Dr Bookman: Thank you for inviting me.
Speaker: Thank you for listening to this episode from the AMA STEPS Forward® podcast series. AMA STEPS Forward® program is open access and free to all at stepsforward.org. STEPS Forward® can help put the joy back into medicine by offering real-world solutions to the challenges that your practice is confronting today. We look forward to you joining us next time on the AMA STEPS Forward® podcast series, stepsforward.org.
Disclosure Statement: Unless noted, all individuals in control of content reported no relevant financial relationships.
If applicable, all relevant financial relationships have been mitigated.
Disclaimer: AMA STEPS Forward® content is provided for informational purposes only, is believed to be current and accurate at the time of posting, and is not intended as, and should not be construed to be, legal, financial, medical, or consulting advice. Physicians and other users should seek competent legal, financial, medical, and consulting advice. AMA STEPS Forward® content provides information on commercial products, processes, and services for informational purposes only. The AMA does not endorse or recommend any commercial products, processes, or services and mention of the same in AMA STEPS Forward® content is not an endorsement or recommendation. The AMA hereby disclaims all express and implied warranties of any kind related to any third-party content or offering. The AMA expressly disclaims all liability for damages of any kind arising out of use, reference to, or reliance on AMA STEPS Forward® content.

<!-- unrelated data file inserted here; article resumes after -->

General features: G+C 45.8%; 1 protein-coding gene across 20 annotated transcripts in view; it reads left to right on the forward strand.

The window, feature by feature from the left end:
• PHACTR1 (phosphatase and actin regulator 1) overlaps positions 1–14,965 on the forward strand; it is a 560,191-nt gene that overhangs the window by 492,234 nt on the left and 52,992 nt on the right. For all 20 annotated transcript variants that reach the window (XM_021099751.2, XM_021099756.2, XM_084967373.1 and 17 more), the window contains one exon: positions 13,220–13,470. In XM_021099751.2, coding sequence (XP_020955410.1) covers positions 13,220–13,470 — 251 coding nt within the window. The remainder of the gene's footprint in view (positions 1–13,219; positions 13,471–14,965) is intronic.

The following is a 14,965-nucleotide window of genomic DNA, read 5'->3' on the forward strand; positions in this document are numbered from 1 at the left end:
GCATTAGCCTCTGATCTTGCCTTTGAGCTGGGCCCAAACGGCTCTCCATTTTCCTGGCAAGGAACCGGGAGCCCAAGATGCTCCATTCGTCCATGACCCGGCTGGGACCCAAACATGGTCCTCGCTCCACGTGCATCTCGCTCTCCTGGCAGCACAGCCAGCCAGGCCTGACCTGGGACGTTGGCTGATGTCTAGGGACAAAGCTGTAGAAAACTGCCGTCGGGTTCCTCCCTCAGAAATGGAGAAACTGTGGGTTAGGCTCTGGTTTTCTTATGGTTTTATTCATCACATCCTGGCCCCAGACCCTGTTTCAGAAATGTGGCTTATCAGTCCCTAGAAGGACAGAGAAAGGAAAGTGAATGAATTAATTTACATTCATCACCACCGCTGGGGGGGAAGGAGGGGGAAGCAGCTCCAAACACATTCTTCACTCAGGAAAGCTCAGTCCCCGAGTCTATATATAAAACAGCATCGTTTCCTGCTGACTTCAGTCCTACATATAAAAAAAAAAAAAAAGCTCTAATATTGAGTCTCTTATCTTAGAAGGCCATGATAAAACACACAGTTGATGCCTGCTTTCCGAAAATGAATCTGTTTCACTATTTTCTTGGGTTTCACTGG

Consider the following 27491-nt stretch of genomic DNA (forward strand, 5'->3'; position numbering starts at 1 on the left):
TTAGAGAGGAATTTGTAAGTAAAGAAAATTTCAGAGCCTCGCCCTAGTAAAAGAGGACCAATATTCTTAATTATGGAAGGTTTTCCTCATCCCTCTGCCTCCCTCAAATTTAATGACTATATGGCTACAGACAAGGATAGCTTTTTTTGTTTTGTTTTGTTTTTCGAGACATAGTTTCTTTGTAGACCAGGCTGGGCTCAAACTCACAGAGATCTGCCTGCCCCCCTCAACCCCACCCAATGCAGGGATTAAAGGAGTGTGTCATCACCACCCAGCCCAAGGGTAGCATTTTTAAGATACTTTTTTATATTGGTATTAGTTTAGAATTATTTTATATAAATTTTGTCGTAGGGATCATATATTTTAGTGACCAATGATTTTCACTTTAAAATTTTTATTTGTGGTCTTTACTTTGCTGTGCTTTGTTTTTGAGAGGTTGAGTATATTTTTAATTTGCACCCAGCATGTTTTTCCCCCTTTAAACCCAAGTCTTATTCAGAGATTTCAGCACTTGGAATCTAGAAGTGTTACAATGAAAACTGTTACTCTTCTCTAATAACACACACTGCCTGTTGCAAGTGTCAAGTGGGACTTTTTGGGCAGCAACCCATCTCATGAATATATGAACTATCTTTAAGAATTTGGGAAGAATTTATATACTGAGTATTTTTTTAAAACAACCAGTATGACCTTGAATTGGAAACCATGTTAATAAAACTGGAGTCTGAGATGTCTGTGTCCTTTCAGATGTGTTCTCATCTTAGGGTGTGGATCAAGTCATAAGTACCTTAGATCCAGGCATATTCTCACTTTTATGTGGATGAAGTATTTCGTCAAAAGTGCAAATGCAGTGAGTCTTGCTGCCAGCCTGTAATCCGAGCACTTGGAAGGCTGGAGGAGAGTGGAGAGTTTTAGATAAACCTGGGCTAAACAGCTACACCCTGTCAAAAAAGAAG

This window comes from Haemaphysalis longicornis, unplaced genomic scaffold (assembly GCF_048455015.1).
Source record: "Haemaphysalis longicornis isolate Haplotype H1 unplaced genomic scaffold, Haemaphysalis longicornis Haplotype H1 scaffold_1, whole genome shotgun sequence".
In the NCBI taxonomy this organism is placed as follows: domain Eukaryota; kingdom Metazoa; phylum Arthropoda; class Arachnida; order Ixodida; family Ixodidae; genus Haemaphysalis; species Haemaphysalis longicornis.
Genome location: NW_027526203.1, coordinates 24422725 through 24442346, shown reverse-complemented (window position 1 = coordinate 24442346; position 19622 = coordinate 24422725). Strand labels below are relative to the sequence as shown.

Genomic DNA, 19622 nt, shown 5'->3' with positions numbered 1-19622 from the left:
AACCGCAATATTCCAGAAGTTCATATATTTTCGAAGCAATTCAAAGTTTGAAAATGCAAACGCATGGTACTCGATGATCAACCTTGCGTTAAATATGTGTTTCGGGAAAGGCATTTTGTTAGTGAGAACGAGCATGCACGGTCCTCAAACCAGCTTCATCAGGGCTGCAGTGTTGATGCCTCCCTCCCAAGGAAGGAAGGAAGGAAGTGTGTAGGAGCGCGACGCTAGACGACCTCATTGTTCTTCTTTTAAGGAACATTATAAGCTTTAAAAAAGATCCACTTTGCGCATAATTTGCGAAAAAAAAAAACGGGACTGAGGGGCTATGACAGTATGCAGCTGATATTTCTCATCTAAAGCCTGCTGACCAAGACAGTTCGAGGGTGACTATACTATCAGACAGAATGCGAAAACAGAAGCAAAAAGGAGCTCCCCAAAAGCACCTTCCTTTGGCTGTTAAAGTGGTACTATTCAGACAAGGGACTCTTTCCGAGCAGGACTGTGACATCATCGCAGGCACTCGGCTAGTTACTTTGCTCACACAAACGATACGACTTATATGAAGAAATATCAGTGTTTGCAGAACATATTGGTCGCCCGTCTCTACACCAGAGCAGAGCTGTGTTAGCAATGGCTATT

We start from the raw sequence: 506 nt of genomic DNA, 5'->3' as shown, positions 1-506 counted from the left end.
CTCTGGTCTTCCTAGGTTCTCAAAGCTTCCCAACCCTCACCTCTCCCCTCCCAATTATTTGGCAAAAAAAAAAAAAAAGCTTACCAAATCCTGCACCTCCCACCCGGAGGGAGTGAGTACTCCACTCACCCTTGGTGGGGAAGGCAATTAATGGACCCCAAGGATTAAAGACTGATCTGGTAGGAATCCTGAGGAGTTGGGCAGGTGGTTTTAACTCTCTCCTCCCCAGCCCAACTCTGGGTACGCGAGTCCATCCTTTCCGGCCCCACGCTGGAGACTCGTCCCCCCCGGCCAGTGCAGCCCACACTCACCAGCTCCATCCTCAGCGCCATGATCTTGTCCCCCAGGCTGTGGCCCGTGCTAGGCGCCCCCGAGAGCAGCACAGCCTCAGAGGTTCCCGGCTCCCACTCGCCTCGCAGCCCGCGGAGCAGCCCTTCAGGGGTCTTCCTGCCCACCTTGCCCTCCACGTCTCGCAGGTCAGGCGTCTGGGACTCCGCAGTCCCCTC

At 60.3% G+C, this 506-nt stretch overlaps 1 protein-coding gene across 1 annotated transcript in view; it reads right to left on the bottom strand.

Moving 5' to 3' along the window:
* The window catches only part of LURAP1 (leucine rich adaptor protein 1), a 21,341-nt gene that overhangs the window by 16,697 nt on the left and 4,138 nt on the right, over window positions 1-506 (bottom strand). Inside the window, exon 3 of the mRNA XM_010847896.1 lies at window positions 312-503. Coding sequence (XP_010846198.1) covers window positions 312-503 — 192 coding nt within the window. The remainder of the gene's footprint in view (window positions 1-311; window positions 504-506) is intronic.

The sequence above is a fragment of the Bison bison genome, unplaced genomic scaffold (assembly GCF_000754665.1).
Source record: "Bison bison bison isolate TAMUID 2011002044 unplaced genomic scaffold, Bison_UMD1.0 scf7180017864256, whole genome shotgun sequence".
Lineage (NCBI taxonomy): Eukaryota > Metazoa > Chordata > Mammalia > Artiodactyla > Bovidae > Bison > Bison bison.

You currently have no searches saved.
You currently have no courses saved.